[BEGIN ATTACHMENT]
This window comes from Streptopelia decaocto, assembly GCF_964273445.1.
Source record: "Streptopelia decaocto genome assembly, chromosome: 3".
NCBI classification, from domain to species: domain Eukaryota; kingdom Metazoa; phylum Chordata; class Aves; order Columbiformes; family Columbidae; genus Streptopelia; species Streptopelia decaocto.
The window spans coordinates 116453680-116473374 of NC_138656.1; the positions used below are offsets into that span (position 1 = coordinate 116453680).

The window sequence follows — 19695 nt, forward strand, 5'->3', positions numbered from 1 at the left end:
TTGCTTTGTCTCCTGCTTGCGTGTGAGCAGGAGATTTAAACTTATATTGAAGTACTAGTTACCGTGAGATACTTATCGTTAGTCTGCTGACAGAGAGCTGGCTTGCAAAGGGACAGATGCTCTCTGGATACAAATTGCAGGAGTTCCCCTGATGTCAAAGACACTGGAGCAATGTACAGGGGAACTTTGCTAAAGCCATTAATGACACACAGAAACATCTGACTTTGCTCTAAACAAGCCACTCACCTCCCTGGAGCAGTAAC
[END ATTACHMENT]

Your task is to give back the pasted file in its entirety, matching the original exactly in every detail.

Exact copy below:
This window comes from Streptopelia decaocto, assembly GCF_964273445.1.
Source record: "Streptopelia decaocto genome assembly, chromosome: 3".
NCBI classification, from domain to species: domain Eukaryota; kingdom Metazoa; phylum Chordata; class Aves; order Columbiformes; family Columbidae; genus Streptopelia; species Streptopelia decaocto.
The window spans coordinates 116453680-116473374 of NC_138656.1; the positions used below are offsets into that span (position 1 = coordinate 116453680).

The window sequence follows — 19695 nt, forward strand, 5'->3', positions numbered from 1 at the left end:
TTGCTTTGTCTCCTGCTTGCGTGTGAGCAGGAGATTTAAACTTATATTGAAGTACTAGTTACCGTGAGATACTTATCGTTAGTCTGCTGACAGAGAGCTGGCTTGCAAAGGGACAGATGCTCTCTGGATACAAATTGCAGGAGTTCCCCTGATGTCAAAGACACTGGAGCAATGTACAGGGGAACTTTGCTAAAGCCATTAATGACACACAGAAACATCTGACTTTGCTCTAAACAAGCCACTCACCTCCCTGGAGCAGTAAC